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requisite to attain the latter. Under his Lordship’s hand, while this connection is overlooked, the wholesome doctrine which "is full of sweet, pleasant and unspeakable comforts to godly persons,” is rendered to the last degree noxious and unlovely. vin brief, he who professes that all our good and all our happiness must be ultimately referred to the divine beneficence and purpose, cannot renounce the predestination we hold, but at the expense of consistency with his own profession.




1. The particular design of this chapter. § 2. The Excellency of

Religious Knowledge. § 3. Advancement in this knowledge strongly enjoined in the holy scriptures. § 4. Proficiency in it beneficial to ourselves and others, even in private life. 5. Especially to public instructors; and § 6. To disputants. $ 7. The

importance of it further appears from its influence on practice. 8. We should seek it, first, by the performance of known duty.

9. The folly of neglecting this rule. $ 10. This method recommended by the holy scriptures ; and į 11. Justified on rational principles. (12, 13. We should seek it, secondly, by the exercise of Christian Candour. $ 14. Thirdly, by forbearing to systematize without extensive information; and especially s 15. Fourthly, by cultivating a devotional temper.

§ 1.

HAVING completed the proposed Examination of the Bishop of Lincoln's “ Refutation of Calvinism,"--and ventured to suggest some explanation of the numerous mistakes and inconsistencies which occur in that performę ance,- I now request the reader's attention to a few CONCLUDING REMARKS of a more practical nature. My design is to point out the excellency of religious knowledge, and the best way of obtaining it. In connexion with which, I would fain bear the best testimony in my power against the principle and the operations

of bigotry in polemical discussions; and encourage a liberal and enlarged way of thinking. This is far more worthy of the gospel of Christ, and of the talents with which we are entrusted, than contending for the interest of denomination.

any external

Vģ 2. Of all objects contemplated by mortals,

none is of equal excellency and importance with religion: it embraces the sublimest topics that the universe affords, relates to the purest enjoyments, involves our highest interest, and stands immediately connected with endless consequences. Without religious knowledge no man, however distinguished in other respects, can be truly happy, or truly wise. “This is life eternal, that they might know thee the only true God, and Jesus Christ whom thou hast sent." Life is the well-being of any person or thing; and here it denotes that which is peculiar to the immortal soul. The right knowledge of God and of his Christ, therefore, stands immediately related to our eternal well-being.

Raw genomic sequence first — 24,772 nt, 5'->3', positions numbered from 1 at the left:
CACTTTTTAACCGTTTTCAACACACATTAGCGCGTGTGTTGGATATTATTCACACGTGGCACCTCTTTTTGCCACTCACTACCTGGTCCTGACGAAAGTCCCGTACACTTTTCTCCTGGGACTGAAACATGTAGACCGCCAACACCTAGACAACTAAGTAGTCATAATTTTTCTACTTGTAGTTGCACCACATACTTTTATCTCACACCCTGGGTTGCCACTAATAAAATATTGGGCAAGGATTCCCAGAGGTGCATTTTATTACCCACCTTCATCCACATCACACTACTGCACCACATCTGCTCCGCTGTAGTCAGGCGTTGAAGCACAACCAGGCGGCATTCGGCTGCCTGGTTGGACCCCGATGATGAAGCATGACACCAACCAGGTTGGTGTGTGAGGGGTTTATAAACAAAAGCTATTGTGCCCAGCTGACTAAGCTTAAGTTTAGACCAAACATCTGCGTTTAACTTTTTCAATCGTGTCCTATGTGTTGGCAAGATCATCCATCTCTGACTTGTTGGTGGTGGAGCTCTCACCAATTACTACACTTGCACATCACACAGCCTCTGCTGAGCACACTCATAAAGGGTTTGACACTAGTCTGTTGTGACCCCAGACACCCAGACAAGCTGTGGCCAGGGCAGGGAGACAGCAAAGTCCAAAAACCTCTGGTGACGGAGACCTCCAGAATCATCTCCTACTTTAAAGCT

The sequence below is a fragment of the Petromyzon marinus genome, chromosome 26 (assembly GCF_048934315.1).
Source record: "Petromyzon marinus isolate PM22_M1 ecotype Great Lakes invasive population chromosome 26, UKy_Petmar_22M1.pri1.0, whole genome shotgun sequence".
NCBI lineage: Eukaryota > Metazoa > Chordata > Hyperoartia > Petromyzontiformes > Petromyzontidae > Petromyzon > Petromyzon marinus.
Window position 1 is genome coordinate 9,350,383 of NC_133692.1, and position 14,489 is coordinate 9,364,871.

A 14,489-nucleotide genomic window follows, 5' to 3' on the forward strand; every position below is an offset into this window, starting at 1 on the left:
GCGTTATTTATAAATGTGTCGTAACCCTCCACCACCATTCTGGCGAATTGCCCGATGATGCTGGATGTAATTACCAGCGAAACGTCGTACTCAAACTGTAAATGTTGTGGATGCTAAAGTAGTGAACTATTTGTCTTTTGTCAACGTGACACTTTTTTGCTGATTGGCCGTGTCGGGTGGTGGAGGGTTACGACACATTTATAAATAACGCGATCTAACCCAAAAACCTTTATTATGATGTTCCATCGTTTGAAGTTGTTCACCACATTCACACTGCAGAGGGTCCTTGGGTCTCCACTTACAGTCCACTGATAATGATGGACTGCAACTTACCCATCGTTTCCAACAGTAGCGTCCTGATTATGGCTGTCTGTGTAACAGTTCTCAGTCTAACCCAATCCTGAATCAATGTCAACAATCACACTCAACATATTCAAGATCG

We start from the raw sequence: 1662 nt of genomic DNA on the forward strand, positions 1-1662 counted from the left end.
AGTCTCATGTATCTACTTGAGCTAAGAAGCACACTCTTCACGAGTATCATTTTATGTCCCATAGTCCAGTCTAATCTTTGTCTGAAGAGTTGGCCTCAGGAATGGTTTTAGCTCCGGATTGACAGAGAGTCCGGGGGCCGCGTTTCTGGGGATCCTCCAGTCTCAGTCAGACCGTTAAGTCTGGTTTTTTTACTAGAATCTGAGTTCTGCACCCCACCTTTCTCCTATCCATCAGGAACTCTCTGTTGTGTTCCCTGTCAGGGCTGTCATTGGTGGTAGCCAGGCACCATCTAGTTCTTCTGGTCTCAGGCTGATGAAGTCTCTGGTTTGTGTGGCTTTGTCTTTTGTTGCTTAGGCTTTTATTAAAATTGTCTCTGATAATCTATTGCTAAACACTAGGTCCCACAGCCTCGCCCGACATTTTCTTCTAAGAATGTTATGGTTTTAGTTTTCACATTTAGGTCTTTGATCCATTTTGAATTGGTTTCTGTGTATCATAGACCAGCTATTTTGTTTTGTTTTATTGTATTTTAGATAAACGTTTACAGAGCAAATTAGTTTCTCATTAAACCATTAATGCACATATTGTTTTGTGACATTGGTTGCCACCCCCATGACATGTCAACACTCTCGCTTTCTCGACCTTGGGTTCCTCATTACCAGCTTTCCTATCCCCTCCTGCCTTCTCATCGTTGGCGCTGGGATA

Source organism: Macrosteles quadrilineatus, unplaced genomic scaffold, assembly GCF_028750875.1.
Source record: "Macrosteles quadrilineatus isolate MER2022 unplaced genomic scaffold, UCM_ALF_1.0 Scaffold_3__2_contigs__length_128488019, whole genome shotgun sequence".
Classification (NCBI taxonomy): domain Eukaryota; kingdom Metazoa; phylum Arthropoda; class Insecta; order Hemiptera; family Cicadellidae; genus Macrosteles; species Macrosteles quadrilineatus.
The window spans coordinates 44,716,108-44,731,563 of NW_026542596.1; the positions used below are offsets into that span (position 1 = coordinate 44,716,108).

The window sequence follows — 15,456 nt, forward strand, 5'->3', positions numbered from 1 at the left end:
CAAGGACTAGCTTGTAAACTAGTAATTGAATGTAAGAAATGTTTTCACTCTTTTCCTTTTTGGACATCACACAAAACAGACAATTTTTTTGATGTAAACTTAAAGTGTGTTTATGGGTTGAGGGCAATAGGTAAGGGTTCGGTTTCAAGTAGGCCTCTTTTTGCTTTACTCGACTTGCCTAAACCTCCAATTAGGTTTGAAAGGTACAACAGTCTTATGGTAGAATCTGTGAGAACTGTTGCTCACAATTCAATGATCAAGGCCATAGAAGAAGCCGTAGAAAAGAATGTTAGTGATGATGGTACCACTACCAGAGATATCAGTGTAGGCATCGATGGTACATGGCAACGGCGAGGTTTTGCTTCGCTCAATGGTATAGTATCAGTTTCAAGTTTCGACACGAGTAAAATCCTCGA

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§ 3. This knowledge being excellent in its nature, and glorious in its effects, it is no wonder that the sacred oracles so warmly recommend a progressive improvement in it. My son, if thou

* Joho xyii. 3.


wilt receive my words, and hide my commandments with thee, so that thou incline thine ear unto wisdom, and apply thine heart to understanding; yea, if thou criest after knowledge, and liftest up thy voice for understanding; if thou seekest her as silver, and searchest for her, as for hid treasures; then shalt thou understand the fear of the Lord; and find the knowledge of God. For the Lord giveth wisdom; out of his mouth cometh knowledge and understanding.” A similar promise we have in the prophets, in a more concise form : \ Then shall we know if we follow on to know the Lord.” † An attainment of inconsiderable value would not be represented in this manner by an inspired scribe. The devout Psalmist observes, “What man is he that feareth the Lord? him shall he teach in the way that he shall choose.—The secret of the Lord is with them that fear him; and he will shew them his covenant,or, his covenant to make them know it. $ The same sentiment is inculcated in the New Testament as a matter of apostolic exhortation. Brethren, be not children in understanding; howbeit, in malice be ye children, but in understanding bemen."|| Therefore leaving the principles (the mere rudiments) of the doctrine of Christ, let us go on unto

* Prov. ii. 1-6.
1 Psa. xxv. 12. 14.

+ Hos. vi. 3.
| 1 Cor. xiv. 20.

perfection.* “Wherefore laying aside all malice, and all guile, and hypocrisies, and envies, and all evil speakings, as new born babes desire the sincere milk of the word, that ye may grow thereby.” + “ Ye therefore, beloved, seeing ye know these things before, beware lest ye also being led away by the error of the wicked, fall from your own stedfastness; but grow


grace, and in the knowledge of our Lord and Saviour Jesus Christ.” I

4. Proficiency in religious knowledge, as appears from the divine records, must be highly beneficial. When Solomon asserts, “ that the soul be without knowledge, it is not good,” || he evidently includes the counterpart, that the acquisition of knowledge is good. " Then I saw that wisdom excelleth folly, as far as light excelleth darkness.” § Religious knowledge is welcome to the mental eye, and divine truth, as a light shining in a dreary solitude, illuminates the path of duty, and invigorates the moral traveller in the ways of wisdom. Before its benign power the clouds of ignorance dissolve and vanish: and, while it enlarges the understanding, it refines the passions, and purifies the heart. If, however, it is thus peculiarly advan

* Heb. vi. 1.

1 2 Pet. iii, 17, 18.

+ 1 Pet. ii. 1, 2.
$ Eccles, ii, 13.

|| Prov. xix. 2.

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